Now, it would have been good to win this prize, but the invite above is probably one of the best runner-up prizes I’ve ever had. Thanks are due to the competition judges Cameron Neylon, Peter Murray-Rust and Richard P. Grant for organising the competition. Thanks also to Tim O’Reilly, Timo Hannay and Chris DiBona, see you in the Googleplex!

[More commentary on this post over at friendfeed]

May 31, 2007

Google Metabolic Maps

Google in the Palm of my HandThese days, new Google products and code seem to appear on a weekly basis. Take, for example, Google Gears which takes advantage of SQLite, mentioned on nodalpoint recently. They certainly don’t hang about at the Googleplex in Mountain View, California. Wouldn’t it be great if Google applied some of that engineering expertise and agility to science and bioinformatics? Just imagine: we could have Google Metabolic Maps, a virtual globe of the cell for scientists everywhere…

Scientists have been drawing metabolic maps for a very long time, but unfortunately when it comes to charting and understanding metabolic pathways, we’re still at the “here be dragons” stage of bio-cartography. I’m obviously not the first person to dream of this, but imagine maps of metabolic pathways looked more like Google Earth or Google Maps, than the old fashioned style maps, many life scientists will be familiar with. Now imagine just a little more, that these maps weren’t just available on conventional screens, but we’re given the Minority Report treatment, courtesy of Mr Bill Gates and his wizzy surface magic at Microsoft. Wouldn’t that be great? Metabolic maps on an interactive tabletop computer. Just like Tom Cruise in the movies, we’d be able to effortlessly swish around metabolism (or the metabolome / proteome / genome / [insert-your-favourite]ome). Imagine if it was all open-source too, no boundaries, no passports…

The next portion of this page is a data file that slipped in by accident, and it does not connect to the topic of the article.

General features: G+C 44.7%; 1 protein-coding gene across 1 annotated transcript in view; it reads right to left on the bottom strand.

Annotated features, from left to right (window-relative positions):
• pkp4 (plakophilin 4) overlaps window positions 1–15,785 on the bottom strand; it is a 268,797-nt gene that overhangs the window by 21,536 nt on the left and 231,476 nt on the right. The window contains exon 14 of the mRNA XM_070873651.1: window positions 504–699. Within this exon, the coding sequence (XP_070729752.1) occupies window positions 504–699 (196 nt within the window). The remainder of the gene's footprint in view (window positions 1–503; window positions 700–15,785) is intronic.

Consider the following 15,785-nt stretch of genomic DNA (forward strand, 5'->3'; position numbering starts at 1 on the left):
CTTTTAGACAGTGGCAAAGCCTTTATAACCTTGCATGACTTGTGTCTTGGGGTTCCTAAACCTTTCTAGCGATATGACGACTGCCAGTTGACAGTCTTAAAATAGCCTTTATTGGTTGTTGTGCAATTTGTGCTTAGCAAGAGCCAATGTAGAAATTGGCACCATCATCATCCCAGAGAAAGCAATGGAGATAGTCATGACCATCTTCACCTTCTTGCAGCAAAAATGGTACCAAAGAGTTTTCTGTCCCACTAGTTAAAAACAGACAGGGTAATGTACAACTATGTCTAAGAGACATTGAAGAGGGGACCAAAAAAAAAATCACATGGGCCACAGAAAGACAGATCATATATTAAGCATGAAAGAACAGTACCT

Now, you may say that I’m a dreamer, but I’m not the only one [1,2,3].

References

  1. Zhenjun Hu, Joe Mellor, Jie Wu, Minoru Kanehisa, Joshua M. Stuart and Charles DeLisi (2007) Towards zoomable multidimensional maps of the cell Nature biotechnology 25 (5), 547-54. DOI:10.1038/nbt1304
  2. Hiroaki Kitano, Akira Funahashi, Yukiko Matuoka and Kanae Oda (2005) Using process diagrams for the graphical representation of biological networks Nature biotechnology 23 (8), 961-6. DOI:10.1038/nbt1111
  3. John Lennon and Yoko Ono (1971) Imagine
  4. this post originally published on nodalpoint with comments